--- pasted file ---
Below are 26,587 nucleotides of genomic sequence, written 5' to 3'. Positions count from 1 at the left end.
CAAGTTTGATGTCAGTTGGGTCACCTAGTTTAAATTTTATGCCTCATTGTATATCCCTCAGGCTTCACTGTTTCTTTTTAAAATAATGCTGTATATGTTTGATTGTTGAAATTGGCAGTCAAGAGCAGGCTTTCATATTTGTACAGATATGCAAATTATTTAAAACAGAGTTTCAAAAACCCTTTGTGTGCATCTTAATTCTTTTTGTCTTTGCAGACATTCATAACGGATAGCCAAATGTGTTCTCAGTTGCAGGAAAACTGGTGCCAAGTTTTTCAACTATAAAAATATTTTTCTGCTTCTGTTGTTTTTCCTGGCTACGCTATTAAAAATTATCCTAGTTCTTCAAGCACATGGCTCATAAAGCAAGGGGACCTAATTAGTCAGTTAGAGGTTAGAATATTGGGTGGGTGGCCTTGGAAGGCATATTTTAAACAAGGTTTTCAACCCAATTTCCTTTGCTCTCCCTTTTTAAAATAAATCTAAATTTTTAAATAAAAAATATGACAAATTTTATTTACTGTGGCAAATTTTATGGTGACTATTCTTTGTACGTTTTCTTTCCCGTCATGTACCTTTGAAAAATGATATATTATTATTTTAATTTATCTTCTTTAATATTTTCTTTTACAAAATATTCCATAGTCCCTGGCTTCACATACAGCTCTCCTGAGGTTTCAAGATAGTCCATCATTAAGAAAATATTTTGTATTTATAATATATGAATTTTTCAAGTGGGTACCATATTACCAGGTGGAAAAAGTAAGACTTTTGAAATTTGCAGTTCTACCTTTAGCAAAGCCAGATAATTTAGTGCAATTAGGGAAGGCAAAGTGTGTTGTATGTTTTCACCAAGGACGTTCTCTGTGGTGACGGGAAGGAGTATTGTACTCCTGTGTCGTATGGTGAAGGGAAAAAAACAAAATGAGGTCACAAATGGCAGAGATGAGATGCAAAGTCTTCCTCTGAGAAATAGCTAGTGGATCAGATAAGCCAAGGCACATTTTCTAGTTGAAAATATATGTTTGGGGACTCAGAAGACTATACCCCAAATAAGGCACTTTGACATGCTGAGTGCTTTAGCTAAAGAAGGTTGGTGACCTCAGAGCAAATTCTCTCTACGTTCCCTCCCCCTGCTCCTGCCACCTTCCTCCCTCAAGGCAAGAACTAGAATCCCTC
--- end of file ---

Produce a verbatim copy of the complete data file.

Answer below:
Below are 26,587 nucleotides of genomic sequence, written 5' to 3'. Positions count from 1 at the left end.
CAAGTTTGATGTCAGTTGGGTCACCTAGTTTAAATTTTATGCCTCATTGTATATCCCTCAGGCTTCACTGTTTCTTTTTAAAATAATGCTGTATATGTTTGATTGTTGAAATTGGCAGTCAAGAGCAGGCTTTCATATTTGTACAGATATGCAAATTATTTAAAACAGAGTTTCAAAAACCCTTTGTGTGCATCTTAATTCTTTTTGTCTTTGCAGACATTCATAACGGATAGCCAAATGTGTTCTCAGTTGCAGGAAAACTGGTGCCAAGTTTTTCAACTATAAAAATATTTTTCTGCTTCTGTTGTTTTTCCTGGCTACGCTATTAAAAATTATCCTAGTTCTTCAAGCACATGGCTCATAAAGCAAGGGGACCTAATTAGTCAGTTAGAGGTTAGAATATTGGGTGGGTGGCCTTGGAAGGCATATTTTAAACAAGGTTTTCAACCCAATTTCCTTTGCTCTCCCTTTTTAAAATAAATCTAAATTTTTAAATAAAAAATATGACAAATTTTATTTACTGTGGCAAATTTTATGGTGACTATTCTTTGTACGTTTTCTTTCCCGTCATGTACCTTTGAAAAATGATATATTATTATTTTAATTTATCTTCTTTAATATTTTCTTTTACAAAATATTCCATAGTCCCTGGCTTCACATACAGCTCTCCTGAGGTTTCAAGATAGTCCATCATTAAGAAAATATTTTGTATTTATAATATATGAATTTTTCAAGTGGGTACCATATTACCAGGTGGAAAAAGTAAGACTTTTGAAATTTGCAGTTCTACCTTTAGCAAAGCCAGATAATTTAGTGCAATTAGGGAAGGCAAAGTGTGTTGTATGTTTTCACCAAGGACGTTCTCTGTGGTGACGGGAAGGAGTATTGTACTCCTGTGTCGTATGGTGAAGGGAAAAAAACAAAATGAGGTCACAAATGGCAGAGATGAGATGCAAAGTCTTCCTCTGAGAAATAGCTAGTGGATCAGATAAGCCAAGGCACATTTTCTAGTTGAAAATATATGTTTGGGGACTCAGAAGACTATACCCCAAATAAGGCACTTTGACATGCTGAGTGCTTTAGCTAAAGAAGGTTGGTGACCTCAGAGCAAATTCTCTCTACGTTCCCTCCCCCTGCTCCTGCCACCTTCCTCCCTCAAGGCAAGAACTAGAATCCCTC